[MMTK] Forcefields

Paul D Soper Paul.D.Soper@USA.dupont.com
Tue, 7 Aug 2001 07:53:18 -0400

As Konrad pointed out, the key issue in doing useful things for
non-biological molecules in MMTK is how to compute energies.  I believe
there are two generic approaches one can use: 1) create AMBER parameters as
needed or 2) build new forcefield capability in MMTK.

Creating AMBER parameters is relatively straightforward.  There are a
number of forcefields whose diagonal terms (bond stretch, angle bend,
dihedral torsion, van der Waals, electrostatic) could reasonably be
expected to be in the right ballpark for AMBER.  This can be checked by
looking at molecules which both AMBER and the other forcefield can handle
and comparing the force constants.  If they are close, just use the numbers
from the other forcefield in AMBER.  Partial atomic charges are easily
calculated from Gaussian output using the constrained ESP fitting code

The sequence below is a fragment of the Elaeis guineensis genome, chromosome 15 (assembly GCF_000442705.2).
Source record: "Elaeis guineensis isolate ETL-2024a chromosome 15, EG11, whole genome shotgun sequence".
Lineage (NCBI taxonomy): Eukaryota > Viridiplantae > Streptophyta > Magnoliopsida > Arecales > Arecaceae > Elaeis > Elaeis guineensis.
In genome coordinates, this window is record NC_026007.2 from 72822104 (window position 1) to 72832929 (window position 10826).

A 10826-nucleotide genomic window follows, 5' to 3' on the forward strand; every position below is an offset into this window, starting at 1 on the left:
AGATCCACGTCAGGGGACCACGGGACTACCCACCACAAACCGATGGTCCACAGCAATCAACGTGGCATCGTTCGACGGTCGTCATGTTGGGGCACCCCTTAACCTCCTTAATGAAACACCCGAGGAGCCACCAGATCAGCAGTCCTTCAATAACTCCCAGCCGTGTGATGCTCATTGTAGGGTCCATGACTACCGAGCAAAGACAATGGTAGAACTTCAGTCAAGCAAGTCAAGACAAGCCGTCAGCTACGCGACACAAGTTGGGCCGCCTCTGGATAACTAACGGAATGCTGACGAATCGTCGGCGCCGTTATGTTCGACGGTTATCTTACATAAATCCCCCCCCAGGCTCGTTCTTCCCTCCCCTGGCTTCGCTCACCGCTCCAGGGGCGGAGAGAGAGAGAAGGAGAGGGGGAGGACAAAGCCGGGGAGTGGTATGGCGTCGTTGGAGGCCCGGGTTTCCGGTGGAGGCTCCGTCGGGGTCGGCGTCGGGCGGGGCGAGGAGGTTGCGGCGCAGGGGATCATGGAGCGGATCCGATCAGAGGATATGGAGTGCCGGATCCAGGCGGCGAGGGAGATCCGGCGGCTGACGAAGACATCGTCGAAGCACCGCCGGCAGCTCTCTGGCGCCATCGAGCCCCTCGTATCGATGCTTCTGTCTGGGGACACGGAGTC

included in MMTK.  (Subject to all the usual caveats about partial atomic
charges - conformational dependence, etc.)  This method is easiest to apply
when the atom types exist in AMBER and only the force constants are
missing, but it is also possible to define new atom types.

The other alternative would be to port a forcefield to MMTK which is
designed to be more generic than AMBER.  The forcefield should cover more
atom types than AMBER, include many more force constants, and include rules
for estimation of force constants when they are not known.  My suggestion
would be the "Class II" CFF and related forcefields from
Biosym->MSI->Accelrys.  The port would not be trivial since the forcefields
abound in cross terms which  are absent in AMBER (bond stretch/angle bend,
bond stretch/dihedral torsion, etc.).  On the other hand, these forcefields
use rules to assign partial atomic charges, so the ESP fitting step is
eliminated.  If some brave soul is actually trying to do this I hope he or
she will speak up.  (Alas, I've only thought about doing it.)

- Paul